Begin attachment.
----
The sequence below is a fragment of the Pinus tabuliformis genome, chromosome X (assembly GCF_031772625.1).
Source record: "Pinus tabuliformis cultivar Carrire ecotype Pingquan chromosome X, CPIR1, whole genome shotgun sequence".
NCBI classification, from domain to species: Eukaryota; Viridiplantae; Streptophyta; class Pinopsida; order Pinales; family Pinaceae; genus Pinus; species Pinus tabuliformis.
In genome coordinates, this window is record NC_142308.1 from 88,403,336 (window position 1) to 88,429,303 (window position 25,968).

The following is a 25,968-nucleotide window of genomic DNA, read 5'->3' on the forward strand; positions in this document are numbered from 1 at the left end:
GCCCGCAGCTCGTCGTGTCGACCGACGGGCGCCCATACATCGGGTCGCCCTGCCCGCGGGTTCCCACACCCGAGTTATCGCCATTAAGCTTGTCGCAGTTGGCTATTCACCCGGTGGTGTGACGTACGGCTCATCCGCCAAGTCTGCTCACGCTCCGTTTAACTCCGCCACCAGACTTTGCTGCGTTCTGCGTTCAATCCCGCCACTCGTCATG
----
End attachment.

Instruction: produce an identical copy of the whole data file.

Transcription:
The sequence below is a fragment of the Pinus tabuliformis genome, chromosome X (assembly GCF_031772625.1).
Source record: "Pinus tabuliformis cultivar Carrire ecotype Pingquan chromosome X, CPIR1, whole genome shotgun sequence".
NCBI classification, from domain to species: Eukaryota; Viridiplantae; Streptophyta; class Pinopsida; order Pinales; family Pinaceae; genus Pinus; species Pinus tabuliformis.
In genome coordinates, this window is record NC_142308.1 from 88,403,336 (window position 1) to 88,429,303 (window position 25,968).

The following is a 25,968-nucleotide window of genomic DNA, read 5'->3' on the forward strand; positions in this document are numbered from 1 at the left end:
GCCCGCAGCTCGTCGTGTCGACCGACGGGCGCCCATACATCGGGTCGCCCTGCCCGCGGGTTCCCACACCCGAGTTATCGCCATTAAGCTTGTCGCAGTTGGCTATTCACCCGGTGGTGTGACGTACGGCTCATCCGCCAAGTCTGCTCACGCTCCGTTTAACTCCGCCACCAGACTTTGCTGCGTTCTGCGTTCAATCCCGCCACTCGTCATG